Finasteride and Depression – See the Surprising Link

As many people start to experience hair loss as they grow older, it becomes a very pressing concern for their self-image. Male hair loss, also referred to as male pattern baldness, is known as the most common type of hair loss in male patients. While many over-the-counter and prescription treatments for hair loss are available to the public, one drug has been the subject of controversy with reports linking it to cases of depression, suicidal ideation and other mental health issues. This drug is also one of the most popular treatments for hair loss.

The Concern about Finasteride

The drug in question is finasteride (AKA Propecia). An investigation was performed that showed drug manufacturer Merck knew of reports of suicidal behavior experienced by users of the drug. When it came time to update the label for the drug in 2011, they failed to include this information on the label. The U.S. Food and Drug Administration (FDA) received over 700 reports of suicidal thoughts and deaths from those using Propecia or off-brand versions of the drug. Within that number, there were at least 100 reported deaths. Additional information has shown that, in the first 14 years of Propecia sales, 34 reports were received by the FDA that included 10 deaths. In 2009, Merck received 200 reports of depression among its male users.

Another study has shown that reports of anxiety, depression and suicidal thoughts (among men 45 or younger using this drug) have increased significantly in the years since 2012. This information was pulled from a World Health Organization (WHO) database of drug safety reports compiling information from more than 150 nations. According to Merck, “The scientific evidence does not support a causal link between Propecia and suicide or suicidal ideation and these terms should not be included in the labeling,” The company went on to say, “Merck works continuously with regulators to ensure that potential safety signals are carefully analyzed and, if appropriate, included in the label for Propecia,”

Concerns about Finasteride

The FDA followed with its own statement saying that it “continues to monitor postmarketing safety data for Propecia.” The agency added that these kinds of reports do not “mean the drug caused the adverse event” and that related medical problems can be due to the “underlying disease being treated, caused by some other drug being taken concurrently, or occurred for other reasons.”

With Propecia being a commonly used medication, there are some concerns with the effects of the drug on the public. “Patients should keep in mind that Propecia, or finasteride, is a very effective medication for most patients with male pattern hair loss, androgenetic alopecia, and that most people will feel better taking it because it is helping their hair loss,” says Dr. Carolyn Goh, associate clinical professor of dermatology at the David Geffen School of Medicine at UCLA. Goh went on to state that people considering this medication “should be aware of their mood while taking it” and find “alternatives if they have a history of depression or other mental health problems.”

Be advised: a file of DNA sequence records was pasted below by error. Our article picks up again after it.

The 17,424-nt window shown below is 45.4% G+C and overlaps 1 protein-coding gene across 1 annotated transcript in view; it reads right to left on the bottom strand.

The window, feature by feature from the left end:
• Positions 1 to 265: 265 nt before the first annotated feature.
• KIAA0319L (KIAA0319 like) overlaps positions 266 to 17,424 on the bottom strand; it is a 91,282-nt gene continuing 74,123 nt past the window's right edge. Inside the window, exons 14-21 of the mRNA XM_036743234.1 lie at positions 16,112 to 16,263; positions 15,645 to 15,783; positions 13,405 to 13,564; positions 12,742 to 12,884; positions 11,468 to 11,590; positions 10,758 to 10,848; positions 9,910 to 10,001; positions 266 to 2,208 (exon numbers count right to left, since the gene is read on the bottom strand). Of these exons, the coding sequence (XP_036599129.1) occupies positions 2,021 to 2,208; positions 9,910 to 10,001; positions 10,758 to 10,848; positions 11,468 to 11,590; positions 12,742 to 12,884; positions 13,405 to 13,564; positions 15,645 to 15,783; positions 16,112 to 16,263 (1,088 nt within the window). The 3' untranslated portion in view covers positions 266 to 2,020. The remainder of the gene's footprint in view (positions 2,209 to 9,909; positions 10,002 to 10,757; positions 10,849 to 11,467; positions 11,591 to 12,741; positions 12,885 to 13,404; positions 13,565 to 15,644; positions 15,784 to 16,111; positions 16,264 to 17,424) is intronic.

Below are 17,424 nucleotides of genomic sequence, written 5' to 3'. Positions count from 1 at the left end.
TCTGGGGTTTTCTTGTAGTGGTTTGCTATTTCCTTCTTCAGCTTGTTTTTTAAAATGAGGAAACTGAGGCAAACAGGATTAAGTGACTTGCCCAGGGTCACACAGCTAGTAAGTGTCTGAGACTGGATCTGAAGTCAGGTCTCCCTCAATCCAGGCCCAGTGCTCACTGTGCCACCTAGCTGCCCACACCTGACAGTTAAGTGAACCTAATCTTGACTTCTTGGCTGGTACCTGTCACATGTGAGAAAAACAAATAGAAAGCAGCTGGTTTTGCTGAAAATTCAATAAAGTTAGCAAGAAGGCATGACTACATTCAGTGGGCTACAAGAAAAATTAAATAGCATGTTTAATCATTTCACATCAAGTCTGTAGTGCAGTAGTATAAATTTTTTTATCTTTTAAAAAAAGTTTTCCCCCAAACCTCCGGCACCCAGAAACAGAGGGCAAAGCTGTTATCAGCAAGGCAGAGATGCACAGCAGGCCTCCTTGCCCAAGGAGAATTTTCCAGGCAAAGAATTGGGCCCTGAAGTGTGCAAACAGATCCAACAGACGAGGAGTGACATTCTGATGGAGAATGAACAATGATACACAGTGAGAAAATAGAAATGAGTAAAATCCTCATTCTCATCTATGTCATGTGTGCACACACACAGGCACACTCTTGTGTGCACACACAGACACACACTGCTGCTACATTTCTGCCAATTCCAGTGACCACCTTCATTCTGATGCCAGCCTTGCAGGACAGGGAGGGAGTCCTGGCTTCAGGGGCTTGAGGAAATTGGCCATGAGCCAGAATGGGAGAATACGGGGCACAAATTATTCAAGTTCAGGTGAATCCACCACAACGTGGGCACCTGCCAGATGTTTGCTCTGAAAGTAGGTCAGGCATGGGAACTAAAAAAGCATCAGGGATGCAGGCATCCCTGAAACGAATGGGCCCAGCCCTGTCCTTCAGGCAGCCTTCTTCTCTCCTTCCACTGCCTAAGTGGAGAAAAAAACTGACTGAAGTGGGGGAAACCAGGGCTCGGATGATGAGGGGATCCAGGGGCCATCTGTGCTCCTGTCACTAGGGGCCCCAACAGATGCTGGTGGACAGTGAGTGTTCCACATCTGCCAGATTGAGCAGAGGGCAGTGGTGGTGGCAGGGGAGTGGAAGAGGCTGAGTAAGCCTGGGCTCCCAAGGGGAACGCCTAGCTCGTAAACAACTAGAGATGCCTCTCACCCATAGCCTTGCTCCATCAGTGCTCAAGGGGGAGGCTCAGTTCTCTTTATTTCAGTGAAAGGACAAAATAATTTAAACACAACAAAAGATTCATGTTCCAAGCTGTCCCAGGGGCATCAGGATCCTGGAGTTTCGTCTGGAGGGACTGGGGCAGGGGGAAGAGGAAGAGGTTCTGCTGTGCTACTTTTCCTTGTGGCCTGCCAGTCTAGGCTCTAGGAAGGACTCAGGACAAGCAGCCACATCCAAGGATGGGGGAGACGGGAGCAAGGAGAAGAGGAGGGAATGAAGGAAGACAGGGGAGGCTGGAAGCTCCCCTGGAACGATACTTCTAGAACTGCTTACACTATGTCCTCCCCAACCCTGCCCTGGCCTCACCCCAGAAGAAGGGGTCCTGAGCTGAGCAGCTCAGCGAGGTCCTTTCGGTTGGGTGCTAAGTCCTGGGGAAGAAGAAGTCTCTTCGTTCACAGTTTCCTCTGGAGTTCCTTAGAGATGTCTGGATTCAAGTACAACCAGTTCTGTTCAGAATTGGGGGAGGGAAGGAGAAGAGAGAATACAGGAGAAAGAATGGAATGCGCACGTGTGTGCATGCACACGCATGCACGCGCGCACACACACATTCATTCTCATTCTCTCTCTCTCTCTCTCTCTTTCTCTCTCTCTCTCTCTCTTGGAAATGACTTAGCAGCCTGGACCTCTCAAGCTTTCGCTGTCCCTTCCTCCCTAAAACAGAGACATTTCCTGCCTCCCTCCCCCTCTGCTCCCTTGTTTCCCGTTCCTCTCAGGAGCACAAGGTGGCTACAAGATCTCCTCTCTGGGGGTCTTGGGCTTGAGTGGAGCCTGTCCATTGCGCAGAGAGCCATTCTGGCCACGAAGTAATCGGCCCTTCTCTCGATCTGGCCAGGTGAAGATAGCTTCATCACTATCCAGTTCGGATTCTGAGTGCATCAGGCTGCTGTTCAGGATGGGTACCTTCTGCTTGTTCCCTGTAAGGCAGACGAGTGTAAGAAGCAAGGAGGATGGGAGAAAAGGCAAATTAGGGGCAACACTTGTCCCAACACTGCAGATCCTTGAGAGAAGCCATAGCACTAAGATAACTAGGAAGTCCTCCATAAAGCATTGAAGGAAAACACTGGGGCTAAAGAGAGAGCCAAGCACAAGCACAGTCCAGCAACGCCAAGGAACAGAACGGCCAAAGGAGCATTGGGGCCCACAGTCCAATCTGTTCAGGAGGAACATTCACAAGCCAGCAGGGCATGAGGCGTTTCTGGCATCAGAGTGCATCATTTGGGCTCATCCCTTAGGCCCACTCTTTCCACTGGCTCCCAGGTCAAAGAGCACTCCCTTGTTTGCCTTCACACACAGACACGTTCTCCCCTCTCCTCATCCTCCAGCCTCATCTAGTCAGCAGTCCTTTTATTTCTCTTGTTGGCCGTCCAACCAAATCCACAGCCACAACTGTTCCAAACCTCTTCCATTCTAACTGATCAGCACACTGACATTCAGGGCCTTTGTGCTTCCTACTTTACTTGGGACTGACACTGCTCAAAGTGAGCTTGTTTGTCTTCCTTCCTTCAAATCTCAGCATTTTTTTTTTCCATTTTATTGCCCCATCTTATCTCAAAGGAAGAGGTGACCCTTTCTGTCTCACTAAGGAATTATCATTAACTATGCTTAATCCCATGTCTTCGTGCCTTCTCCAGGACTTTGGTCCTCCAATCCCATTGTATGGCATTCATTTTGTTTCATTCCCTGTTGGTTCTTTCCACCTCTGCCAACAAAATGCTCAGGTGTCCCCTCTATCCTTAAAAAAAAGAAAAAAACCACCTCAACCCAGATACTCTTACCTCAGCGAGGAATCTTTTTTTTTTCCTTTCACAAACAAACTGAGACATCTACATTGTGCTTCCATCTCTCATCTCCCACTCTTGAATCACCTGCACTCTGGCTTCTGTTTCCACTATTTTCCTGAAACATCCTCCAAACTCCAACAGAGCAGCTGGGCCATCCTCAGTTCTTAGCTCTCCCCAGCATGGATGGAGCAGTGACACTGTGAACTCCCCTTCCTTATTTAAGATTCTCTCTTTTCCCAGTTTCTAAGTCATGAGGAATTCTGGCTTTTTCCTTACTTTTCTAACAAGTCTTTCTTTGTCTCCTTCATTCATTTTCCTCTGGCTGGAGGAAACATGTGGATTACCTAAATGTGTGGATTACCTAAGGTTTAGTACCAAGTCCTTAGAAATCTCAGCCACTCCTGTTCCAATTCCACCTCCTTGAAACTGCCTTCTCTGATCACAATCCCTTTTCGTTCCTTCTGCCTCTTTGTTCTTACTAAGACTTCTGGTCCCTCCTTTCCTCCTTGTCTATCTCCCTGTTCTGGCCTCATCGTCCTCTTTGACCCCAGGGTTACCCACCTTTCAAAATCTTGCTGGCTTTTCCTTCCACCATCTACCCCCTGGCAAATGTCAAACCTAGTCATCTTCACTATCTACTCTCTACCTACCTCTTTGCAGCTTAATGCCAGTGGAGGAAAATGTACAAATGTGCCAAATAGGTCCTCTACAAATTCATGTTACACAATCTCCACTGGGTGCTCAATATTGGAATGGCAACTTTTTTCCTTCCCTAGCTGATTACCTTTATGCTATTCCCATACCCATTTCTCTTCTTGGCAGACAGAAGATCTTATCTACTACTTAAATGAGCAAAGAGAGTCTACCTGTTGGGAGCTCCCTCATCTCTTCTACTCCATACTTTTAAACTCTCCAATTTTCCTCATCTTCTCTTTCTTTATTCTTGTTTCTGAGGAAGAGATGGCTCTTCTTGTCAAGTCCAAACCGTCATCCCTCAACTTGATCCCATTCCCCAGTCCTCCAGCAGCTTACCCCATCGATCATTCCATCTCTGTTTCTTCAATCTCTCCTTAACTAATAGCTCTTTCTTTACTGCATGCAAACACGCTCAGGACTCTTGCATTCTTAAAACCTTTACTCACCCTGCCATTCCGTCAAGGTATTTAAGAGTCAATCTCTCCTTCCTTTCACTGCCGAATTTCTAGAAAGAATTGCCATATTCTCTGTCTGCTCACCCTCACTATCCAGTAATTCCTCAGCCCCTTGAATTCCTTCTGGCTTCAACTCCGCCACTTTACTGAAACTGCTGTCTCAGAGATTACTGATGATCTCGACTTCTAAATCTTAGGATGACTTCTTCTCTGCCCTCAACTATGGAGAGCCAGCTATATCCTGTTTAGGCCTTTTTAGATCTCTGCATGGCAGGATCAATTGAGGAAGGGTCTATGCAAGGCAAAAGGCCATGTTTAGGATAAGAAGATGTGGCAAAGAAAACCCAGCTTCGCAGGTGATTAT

New York City-based dermatologist Dr. Barney Kenet echoed Dr. Goh’s thoughts and noted that if someone has unknown pre-existing conditions, “it would be of concern that Propecia would unmask or exacerbate some mental health conditions symptoms.” “There is also a low incidence of sexual side effects — low libido and erectile dysfunction — and for those reasons, it’s important that they have a good working relationship with their doctor.”

With negative stories out about the drug, companies on social media still regularly promote the medication to consumers. Dr. Goh states that finasteride is “generally a safe and effective drug. Direct-to-consumer companies have the benefit of making effective drugs more widely available, which is great, but perhaps discretion is advisable in this situation.” Both Dr. Goh and Dr. Kenet feel that anyone who is considering the regular use of the drug to treat their hair loss should wait until they perform some research as well as consult with a doctor and/or a medical team.

Alternatives to Finasteride

Dr. Goh suggests the use of topical minoxidil, which is an FDA-approved treatment for baldness that can be used as an alternative to finasteride. “Low dose oral minoxidil can be prescribed and may be a reasonable alternative. Topical finasterides can also be specially compounded and prescribed.”

There are studies discussed in a 2018 review that show there “may be some benefit and safety” in using topical finasteride. Dr. Goh did caution that “the studies are not rigorous and there is no commercially available formulation of it to know if it would be consistently helpful. The laser comb, band, or cap — low-level laser therapy — is another option but tends to work less effectively. Platelet-rich plasma therapy with or without microneedling are other options as well.” Dr. Kenet also recommended the use of minoxidil only under the care of a doctor. Dr. Kenet added, “There are weaves, toupees and hair transplantation that are non-pharmaceutical” as possible hair loss treatment options.

– JM

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